Welcome to the penultimate installment of our four-part series on choosing your next analytics or data science role. So far we examined Location & Timing in Part One, and Industry & Company in Part Two. In Part Three, we shift our focus to the people you will be working with closely, your Manager & Team.
The most important aspect of any role are the people you will work with. Of those people, your manager will usually have the greatest impact on your happiness and career progression. As they say, people do not leave jobs, they leave managers! Therefore it vital to get as much information about your potential manager as possible. Ask as many trusted sources as you can. Try to get a sense of their reputation as a manager and leader.
This can be subjective. Does their work style mesh well with your own? An authoritarian boss will not work for you if you are the type of person who values autonomy. Conversely, if you like clear guidance and a well defined scope, a hands-off manager will probably not give you what you need to develop. In some ways it is like entering a relationship; better to find a good match and grow together than to rush in and end up in an acrimonious divorce.
Beyond your manager's style and their values, how competent and well regarded are they within the area they work? Are they considered an expert in their field? Their work reputation will affect that of the team they lead, and therefore, you. While it might not seem fair, people have been shot down in performance calibrations because their manager was not seen as credible. Make sure that their reputation will open doors, not shut them.
It is also important to assess whether other leaders in the business will have control or influence over the work you will do. You want to avoid surprises later on, like finding out your project got killed because of someone you never even heard of! Understanding how much influence your manager has matters. A weak manager may not be able to stand up for you when you need them to. Make sure you understand how your manager’s manager fits into the picture.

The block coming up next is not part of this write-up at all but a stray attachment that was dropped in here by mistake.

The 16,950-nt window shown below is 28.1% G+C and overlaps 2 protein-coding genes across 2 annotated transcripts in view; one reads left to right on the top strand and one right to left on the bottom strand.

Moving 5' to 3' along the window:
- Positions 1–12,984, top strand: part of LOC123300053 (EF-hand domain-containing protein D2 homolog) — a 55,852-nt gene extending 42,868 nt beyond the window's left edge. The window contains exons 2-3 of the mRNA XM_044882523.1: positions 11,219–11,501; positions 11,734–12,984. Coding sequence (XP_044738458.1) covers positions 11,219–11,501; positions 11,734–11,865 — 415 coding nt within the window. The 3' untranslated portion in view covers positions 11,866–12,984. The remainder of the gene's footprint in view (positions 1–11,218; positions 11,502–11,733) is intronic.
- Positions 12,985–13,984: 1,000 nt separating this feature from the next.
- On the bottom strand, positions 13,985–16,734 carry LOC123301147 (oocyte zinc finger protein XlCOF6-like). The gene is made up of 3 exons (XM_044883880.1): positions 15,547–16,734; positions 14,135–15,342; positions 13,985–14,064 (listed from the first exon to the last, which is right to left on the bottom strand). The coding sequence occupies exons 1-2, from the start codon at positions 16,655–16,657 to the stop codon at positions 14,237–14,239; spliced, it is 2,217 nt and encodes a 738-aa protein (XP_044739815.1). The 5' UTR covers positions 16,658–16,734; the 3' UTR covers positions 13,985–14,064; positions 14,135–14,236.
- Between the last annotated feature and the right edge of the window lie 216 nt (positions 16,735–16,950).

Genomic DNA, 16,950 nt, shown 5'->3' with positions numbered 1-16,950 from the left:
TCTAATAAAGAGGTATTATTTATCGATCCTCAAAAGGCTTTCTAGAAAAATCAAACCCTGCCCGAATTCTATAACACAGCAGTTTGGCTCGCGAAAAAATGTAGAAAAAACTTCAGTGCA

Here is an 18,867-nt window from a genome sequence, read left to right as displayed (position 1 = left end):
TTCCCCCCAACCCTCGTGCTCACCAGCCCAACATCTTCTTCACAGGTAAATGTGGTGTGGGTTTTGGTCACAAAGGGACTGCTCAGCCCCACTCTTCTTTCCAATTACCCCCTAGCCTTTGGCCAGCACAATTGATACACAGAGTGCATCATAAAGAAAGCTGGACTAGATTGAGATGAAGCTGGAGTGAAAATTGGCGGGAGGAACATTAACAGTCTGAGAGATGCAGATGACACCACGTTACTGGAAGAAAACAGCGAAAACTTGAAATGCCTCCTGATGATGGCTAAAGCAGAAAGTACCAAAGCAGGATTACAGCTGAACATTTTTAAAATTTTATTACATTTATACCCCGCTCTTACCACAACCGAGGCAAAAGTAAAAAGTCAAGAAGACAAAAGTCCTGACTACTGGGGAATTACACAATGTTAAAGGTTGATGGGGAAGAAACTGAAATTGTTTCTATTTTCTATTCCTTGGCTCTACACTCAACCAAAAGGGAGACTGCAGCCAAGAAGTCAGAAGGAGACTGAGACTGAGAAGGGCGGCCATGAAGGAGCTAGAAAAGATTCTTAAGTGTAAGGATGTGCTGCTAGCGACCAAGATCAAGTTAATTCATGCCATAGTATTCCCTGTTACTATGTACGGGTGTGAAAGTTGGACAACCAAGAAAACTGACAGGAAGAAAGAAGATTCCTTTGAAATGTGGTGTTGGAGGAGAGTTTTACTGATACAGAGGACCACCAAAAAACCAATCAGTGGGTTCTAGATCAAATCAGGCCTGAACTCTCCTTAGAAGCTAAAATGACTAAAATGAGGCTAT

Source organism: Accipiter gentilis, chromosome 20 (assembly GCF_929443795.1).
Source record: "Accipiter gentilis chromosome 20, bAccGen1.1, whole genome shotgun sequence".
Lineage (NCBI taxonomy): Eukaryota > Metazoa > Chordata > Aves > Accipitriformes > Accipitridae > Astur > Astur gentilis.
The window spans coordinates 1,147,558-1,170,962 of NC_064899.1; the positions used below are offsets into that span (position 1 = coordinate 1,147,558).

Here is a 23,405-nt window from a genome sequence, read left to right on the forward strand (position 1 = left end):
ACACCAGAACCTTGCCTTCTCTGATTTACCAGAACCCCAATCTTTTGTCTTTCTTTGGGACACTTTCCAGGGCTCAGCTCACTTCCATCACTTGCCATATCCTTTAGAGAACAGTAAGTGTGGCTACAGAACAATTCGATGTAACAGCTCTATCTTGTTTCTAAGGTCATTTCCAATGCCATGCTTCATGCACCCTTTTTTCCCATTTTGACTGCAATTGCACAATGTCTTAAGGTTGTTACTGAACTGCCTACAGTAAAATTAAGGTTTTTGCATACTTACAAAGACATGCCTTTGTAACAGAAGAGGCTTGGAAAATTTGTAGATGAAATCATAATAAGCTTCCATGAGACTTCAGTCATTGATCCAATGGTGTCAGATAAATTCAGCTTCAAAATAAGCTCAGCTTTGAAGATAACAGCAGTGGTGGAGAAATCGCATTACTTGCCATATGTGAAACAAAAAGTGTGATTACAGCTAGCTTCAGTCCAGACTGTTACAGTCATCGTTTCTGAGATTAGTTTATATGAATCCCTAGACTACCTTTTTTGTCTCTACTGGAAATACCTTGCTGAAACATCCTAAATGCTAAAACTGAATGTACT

Now on to the rest of the team; who are the people you will be working with on a day to day basis? Try to meet some of your potential colleagues in advance. Remember, the purpose of the interview process is in part to give you the opportunity to meet people. Do you get excited about the prospect of working with them? Are you going to be a specialist on this team – perhaps as the only data scientist – or are you joining a team of similar individuals?
While it can be intimidating to join a strong team, this is often the best way to learn. Usually it is far better to be a weaker performer on a strong team than to excel in a team of underperformers. After all, not only will you learn more in a strong team, but the team's reputation is very important too. Are they trusted in the organisation? Is the work they produce taken seriously? Joining a team with a poor reputation will make your job an uphill battle.
Finally, how diverse is the team you are joining? Being exposed to different perspectives will help you grow faster than working in a monoculture. It will likely be far more fun too. Think beyond the core elements of the role here. In many modern work environments, you will spend more time with these people than with your family or friends! Transactional work relationships are rarely fulfilling, so try to ensure you connect on a personal level as well.
The people you will work with determine so much: your ability to get things done, to learn, and to have fun. If the people you meet do not pass muster it is a major red flag. Do not underestimate the importance of people and culture. At the end of the day, an organisation is nothing but a bunch of people working together. In our final installment, we will look closer at your own role. Until then, if you have questions or comments, get in touch on LinkedIn!
– Colm & Ryan
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